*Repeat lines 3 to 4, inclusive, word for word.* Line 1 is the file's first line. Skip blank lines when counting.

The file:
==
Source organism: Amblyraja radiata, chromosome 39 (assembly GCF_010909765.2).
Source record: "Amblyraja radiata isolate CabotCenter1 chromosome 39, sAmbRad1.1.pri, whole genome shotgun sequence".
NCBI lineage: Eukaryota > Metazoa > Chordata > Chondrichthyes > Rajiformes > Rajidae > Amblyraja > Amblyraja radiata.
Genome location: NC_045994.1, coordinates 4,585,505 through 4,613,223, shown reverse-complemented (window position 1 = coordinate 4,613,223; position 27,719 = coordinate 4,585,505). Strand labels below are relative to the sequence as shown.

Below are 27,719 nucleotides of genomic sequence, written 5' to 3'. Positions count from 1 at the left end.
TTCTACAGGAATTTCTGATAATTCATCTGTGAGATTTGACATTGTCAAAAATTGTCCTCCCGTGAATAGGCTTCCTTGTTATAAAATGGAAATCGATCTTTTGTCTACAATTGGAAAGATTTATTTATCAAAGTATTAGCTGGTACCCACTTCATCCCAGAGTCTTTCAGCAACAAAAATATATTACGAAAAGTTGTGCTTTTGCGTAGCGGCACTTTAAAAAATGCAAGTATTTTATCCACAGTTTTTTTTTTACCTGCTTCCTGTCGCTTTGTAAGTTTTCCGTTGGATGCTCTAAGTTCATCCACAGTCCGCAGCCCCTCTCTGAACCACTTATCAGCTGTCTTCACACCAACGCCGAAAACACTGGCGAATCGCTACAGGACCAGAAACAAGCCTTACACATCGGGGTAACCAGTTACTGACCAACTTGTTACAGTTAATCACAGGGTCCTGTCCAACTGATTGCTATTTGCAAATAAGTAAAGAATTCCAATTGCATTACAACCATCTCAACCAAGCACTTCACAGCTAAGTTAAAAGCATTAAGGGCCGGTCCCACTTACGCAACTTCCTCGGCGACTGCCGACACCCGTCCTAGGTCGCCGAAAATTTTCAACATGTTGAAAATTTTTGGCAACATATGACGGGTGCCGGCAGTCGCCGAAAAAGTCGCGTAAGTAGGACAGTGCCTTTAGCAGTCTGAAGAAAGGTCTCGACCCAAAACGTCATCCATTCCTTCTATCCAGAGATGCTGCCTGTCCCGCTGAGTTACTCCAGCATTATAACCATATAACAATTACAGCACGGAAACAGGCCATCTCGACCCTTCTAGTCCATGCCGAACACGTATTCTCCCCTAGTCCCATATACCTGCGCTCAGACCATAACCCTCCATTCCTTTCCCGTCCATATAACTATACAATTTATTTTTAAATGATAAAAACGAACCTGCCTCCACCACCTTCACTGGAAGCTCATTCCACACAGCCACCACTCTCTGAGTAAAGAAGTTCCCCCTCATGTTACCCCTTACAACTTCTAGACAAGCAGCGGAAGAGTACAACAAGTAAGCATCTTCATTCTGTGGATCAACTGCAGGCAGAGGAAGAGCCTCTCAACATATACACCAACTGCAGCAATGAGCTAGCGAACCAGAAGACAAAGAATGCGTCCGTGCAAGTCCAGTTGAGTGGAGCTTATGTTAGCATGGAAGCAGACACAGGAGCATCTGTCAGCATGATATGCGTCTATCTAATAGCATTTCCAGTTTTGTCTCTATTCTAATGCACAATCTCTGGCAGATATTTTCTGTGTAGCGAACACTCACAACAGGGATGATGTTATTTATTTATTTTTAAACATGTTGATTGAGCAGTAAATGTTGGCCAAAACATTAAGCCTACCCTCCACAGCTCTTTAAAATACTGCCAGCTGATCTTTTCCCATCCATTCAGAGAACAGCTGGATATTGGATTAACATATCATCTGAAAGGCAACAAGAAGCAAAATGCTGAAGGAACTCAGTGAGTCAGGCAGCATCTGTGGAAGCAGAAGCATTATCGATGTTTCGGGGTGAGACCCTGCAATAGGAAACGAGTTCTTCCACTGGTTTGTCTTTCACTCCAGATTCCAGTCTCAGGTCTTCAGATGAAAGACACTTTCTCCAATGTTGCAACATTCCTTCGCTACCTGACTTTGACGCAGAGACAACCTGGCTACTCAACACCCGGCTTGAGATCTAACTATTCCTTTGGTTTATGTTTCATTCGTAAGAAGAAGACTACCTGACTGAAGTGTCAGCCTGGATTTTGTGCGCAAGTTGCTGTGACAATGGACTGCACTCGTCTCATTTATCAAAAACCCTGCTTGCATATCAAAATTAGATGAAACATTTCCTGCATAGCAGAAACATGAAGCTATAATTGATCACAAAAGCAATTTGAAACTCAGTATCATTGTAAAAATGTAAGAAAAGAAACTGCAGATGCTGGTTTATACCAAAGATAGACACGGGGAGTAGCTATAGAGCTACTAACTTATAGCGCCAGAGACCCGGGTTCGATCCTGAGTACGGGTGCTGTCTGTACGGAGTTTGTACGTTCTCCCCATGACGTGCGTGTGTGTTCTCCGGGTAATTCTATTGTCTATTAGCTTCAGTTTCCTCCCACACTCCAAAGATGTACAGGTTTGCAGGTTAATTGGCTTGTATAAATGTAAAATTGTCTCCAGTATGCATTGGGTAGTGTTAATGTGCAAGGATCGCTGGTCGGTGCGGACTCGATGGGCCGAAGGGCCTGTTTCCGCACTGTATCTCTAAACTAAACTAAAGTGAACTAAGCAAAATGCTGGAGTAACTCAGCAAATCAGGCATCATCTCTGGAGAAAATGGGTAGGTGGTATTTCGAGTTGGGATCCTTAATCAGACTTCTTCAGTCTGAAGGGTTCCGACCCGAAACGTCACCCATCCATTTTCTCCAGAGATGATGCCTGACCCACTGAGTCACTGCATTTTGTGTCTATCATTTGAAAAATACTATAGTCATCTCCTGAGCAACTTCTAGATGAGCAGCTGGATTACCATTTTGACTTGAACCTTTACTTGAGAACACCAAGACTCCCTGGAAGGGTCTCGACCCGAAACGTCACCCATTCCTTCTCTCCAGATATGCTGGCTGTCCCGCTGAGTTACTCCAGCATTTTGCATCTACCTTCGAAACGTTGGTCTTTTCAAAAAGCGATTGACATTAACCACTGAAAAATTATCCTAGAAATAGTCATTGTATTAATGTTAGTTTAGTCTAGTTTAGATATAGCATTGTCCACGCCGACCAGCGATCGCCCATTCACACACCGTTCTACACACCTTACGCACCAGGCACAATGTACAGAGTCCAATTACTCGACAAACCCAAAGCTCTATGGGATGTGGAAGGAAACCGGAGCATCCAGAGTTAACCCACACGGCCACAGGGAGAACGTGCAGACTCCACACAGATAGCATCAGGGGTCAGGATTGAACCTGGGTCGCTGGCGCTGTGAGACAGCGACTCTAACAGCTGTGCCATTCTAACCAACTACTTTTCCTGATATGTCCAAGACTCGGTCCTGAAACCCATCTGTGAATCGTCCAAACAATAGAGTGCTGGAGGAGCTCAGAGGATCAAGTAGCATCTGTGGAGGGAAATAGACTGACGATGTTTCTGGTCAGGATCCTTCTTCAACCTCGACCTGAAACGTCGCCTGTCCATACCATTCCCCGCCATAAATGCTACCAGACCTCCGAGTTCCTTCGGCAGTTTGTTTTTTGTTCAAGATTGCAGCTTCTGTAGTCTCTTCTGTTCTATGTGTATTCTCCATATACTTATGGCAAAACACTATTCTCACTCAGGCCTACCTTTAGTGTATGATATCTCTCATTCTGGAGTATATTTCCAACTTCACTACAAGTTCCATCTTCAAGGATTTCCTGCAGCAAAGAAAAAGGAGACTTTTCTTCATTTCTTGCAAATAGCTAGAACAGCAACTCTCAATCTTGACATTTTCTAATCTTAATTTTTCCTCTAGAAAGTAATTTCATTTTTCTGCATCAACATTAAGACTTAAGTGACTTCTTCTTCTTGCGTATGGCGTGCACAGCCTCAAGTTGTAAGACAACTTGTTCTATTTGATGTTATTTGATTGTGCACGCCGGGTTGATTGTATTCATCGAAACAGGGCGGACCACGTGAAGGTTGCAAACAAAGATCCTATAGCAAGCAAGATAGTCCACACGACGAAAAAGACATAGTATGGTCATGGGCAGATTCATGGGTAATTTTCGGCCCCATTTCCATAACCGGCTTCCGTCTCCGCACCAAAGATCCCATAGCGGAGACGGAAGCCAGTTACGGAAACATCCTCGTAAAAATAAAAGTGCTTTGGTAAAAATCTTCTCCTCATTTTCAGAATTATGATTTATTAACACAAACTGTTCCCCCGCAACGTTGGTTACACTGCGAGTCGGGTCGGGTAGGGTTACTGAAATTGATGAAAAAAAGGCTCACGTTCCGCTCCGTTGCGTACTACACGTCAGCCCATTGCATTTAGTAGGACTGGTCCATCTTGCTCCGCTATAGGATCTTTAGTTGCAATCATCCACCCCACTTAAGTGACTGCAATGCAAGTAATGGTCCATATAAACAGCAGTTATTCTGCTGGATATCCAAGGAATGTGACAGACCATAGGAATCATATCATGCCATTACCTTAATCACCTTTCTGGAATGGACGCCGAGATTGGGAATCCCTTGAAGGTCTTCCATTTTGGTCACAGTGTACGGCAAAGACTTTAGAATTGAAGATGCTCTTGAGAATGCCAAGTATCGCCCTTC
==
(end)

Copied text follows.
NCBI lineage: Eukaryota > Metazoa > Chordata > Chondrichthyes > Rajiformes > Rajidae > Amblyraja > Amblyraja radiata.
Genome location: NC_045994.1, coordinates 4,585,505 through 4,613,223, shown reverse-complemented (window position 1 = coordinate 4,613,223; position 27,719 = coordinate 4,585,505). Strand labels below are relative to the sequence as shown.